The Sleepwalkers

The Sleepwalkers by J. Gabriel Gates

Privileged and popular Caleb Mason is celebrating his high school graduation when he receives a mysterious, disturbing letter from his long-lost childhood playmate, Christine. Caleb and his jokester friend Bean decide to travel to his tiny hometown of Hudsonville, Florida, to find her. Upon arrival, they discover the town has taken a horrifying turn for the worse. Caleb’s childhood home is abandoned and his father has disappeared. Children are going missing. The old insane asylum has reopened, and Christine is locked inside. Her mother, a witch, is consumed with madness, and Christine’s long-dead twin sister whispers clues to Caleb through the static of an a.m. radio. The terrifying prophesies of the spirits are coming to pass. Sixteen clocks are ticking; sixty-six murdered souls will bring about the end of the world. As Caleb peels back layer after layer of mystery, he uncovers a truth more horrible than anything he had imagined, a truth that could only be uttered by the lips of the dead. (Goodreads)

The Story:

Caleb is just celebrating his high school graduation when he receives a strange letter from his old friend, Christine.  Although they haven’t spoken in years, he rushes back to his childhood home—a far cry from his California life—all the way to Hudsonville, Florida, a podunk town where something truly crazy has been taking place.

Christine is in The Dream House, which resides in the former asylum. She claims to speak to her long-dead twin sister, Anna. Even weirder, children are disappearing left and right. Caleb’s own father, who he hasn’t seen in years, has disappeared as well. The whole town seems to know these mysterious things are happening but are too frightened to act. To make matters creepier, at night the area seems to be crawling with sleepwalking children. They’re asleep, but are led by an unseen force to carry out destruction, kidnappings and general weirdness.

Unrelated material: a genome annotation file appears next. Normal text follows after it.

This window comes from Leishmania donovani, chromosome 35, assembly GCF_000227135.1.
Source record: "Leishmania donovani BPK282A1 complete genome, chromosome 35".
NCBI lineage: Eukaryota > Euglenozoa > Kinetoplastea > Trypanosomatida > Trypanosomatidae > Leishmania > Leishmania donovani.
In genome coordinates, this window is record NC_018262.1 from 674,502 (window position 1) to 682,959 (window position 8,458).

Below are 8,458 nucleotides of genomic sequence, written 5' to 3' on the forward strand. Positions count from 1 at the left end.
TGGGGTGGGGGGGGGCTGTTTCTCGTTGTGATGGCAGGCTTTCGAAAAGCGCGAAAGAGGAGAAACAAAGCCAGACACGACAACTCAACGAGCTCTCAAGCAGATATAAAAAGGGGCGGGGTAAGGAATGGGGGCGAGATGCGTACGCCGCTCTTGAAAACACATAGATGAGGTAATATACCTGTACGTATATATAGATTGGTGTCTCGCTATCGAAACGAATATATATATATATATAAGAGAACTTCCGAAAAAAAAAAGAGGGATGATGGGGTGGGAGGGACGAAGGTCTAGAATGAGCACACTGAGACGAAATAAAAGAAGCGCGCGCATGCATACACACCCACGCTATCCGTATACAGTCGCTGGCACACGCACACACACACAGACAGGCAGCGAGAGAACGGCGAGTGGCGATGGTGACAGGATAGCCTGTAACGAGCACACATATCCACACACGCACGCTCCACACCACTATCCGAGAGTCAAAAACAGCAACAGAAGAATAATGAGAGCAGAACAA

So basically, this is the stuff of nightmares.

My Take:

This book started with a bang. Caleb is a bright young guy with major future aspirations. He wants to change the world. His buddy, Bean, is less driven but truly funny and loveable (Bean, friend, I love you). It says so much about Caleb and about Bean’s devotion to him that the two would pick up and leave California after getting Christine’s crazypants letter.

There are several great spooky moments and there are layers and layers of mystery here. There were many times when I felt engrossed and completely perplexed (in a good way), but somewhere it lost me. It was so perfectly mysterious in the beginning, but little by little it lost steam.  And ultimately, I had many questions about the sleepwalking children and how they were controlled.  The Big Bad Villain is finally identified, and his motive is brought forth, but I still didn’t completely understand why. I was left with more questions than answers. So while the ending was intended to be somewhat ambiguous, it left me a little disgruntled.

Crush Intensity: I don’t usually do it this way, but for the basic story I’d say 3.0/5. For the ending and all of the unanswered questions I’d give it a 2.5/5.

Clearly I am not the last word in reviews. You can check out more here.

I was fortunate enough to have two opportunities to read this book. First, through HCI Teens and Net Galley. When I wasn’t able to read the e-galley in time, HCI graciously sent a hard copy to me. Thank you!

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